Tuesday, October 28, 2014

Be Careful About Getting Sick in Latin America

I don't know if this applies to every Latin American country; I traveled to nine, but in Perú, I inadvertently ingested a beverage that made me very sick. My biggest mistake was not going to a farmacia (a local pharmacy) where, unlike in the US, you can explain in detail what's going on with you and the pharmacist will provide the appropriate remedy—no prescription needed. Such a procedure has been known to work for many, many people over the centuries. This is something that I should have done early in my illness instead of thinking it will go away naturally with proper rest.

Upon arriving in my room in El Carmen, Perú, without undressing, I crashed on the bed. The next morning, I woke up in a lot of pain. Fortunately, someone heard me moaning and groaning and called the local medical clinic. They didn't have the equipment to deal with my illness so they took me to a hospital in the city of Chincha Alta, 30 minutes away. 

Here is the catch about receiving medical treatment away from a big city in Perú and most Latin American countries; somebody has to pay cash up front; no debit or credit cards. My friends didn't have the money, so the hospital staff had them wake me up while I'm totally incapacitated demanding “plata” (cash money). Fortunately, unlike in the US, medical treatment in Latin America is not expensive so I managed to swing some cash asking for a receipt in order to later file a claim with my travel insurance company to get reimbursed.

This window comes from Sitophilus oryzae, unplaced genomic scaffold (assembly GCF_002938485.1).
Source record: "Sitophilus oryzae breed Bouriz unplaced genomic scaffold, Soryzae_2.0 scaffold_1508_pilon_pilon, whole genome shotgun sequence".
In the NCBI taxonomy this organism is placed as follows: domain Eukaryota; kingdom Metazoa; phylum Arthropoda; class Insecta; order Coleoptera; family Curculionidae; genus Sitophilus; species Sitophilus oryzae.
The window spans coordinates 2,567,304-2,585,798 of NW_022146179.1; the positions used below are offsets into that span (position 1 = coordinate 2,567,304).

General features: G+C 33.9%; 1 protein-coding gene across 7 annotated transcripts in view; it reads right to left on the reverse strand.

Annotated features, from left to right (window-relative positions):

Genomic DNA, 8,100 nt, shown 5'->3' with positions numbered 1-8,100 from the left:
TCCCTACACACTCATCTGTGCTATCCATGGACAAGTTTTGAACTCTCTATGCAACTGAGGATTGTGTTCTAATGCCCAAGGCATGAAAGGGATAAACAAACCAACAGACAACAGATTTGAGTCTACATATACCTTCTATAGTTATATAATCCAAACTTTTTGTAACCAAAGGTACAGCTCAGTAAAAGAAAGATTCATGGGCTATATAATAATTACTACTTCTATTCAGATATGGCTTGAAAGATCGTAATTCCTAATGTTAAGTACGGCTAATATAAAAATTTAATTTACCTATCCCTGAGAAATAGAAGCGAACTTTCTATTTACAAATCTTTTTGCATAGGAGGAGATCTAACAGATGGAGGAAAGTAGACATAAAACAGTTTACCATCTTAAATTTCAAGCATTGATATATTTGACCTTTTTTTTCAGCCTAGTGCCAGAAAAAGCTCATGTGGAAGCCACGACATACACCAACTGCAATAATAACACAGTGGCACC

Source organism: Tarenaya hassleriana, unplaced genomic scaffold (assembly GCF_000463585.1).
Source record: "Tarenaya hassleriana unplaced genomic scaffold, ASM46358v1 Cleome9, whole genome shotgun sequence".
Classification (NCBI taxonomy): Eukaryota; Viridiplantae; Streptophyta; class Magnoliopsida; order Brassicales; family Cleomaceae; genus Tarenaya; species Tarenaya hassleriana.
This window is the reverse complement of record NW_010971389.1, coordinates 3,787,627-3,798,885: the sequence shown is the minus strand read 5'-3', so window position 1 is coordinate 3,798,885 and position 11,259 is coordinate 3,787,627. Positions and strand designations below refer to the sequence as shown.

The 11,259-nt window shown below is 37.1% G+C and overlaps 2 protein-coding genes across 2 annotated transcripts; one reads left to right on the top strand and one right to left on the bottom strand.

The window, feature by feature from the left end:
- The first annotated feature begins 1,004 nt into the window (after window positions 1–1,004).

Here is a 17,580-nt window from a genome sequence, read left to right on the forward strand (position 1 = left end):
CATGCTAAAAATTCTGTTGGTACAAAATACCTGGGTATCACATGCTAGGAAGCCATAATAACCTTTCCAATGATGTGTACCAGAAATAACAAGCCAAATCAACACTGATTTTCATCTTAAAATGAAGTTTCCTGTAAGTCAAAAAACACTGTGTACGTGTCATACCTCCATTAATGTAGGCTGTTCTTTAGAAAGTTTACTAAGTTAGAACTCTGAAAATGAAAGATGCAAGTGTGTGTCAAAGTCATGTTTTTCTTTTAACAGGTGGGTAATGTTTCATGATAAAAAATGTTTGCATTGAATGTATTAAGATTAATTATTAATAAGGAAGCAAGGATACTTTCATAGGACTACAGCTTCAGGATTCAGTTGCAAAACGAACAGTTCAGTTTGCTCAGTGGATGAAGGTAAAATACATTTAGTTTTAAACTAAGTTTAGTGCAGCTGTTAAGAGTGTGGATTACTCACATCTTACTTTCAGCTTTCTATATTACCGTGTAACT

The next day, it was determined that I needed more professional treatment, but first, the hospital contacted the American Embassy, which is policy when an American citizen is hospitalized in their country. The American Embassy got in touch with my travel insurance company, and arranged for me to be transported by ambulance to Lima, the capital city, which was a little over two hours away.

Before, the ambulance could take me, however; I had to come up with another 100 nueva soles in cash (about $33.00, still barely a fraction of US cost), but I didn't have that much cash on my person. It was a good thing I had friends in the community who went to an ATM for me to withdraw cash. Yes, I had to give up my pin number! I would not have been surprised if they took out more than needed. Fortunately, I didn't seem to miss anything.

As I plan future trips to Latin America, I will certainly make sure I have adequate travel insurance as I do on all of my trips. Most importantly, I will take precautions to make sure I stay in good health while traveling, which includes being vigilant about my food and beverage intake. And finally, I will make sure I have enough cash hidden on my person in the event of the unexpected.

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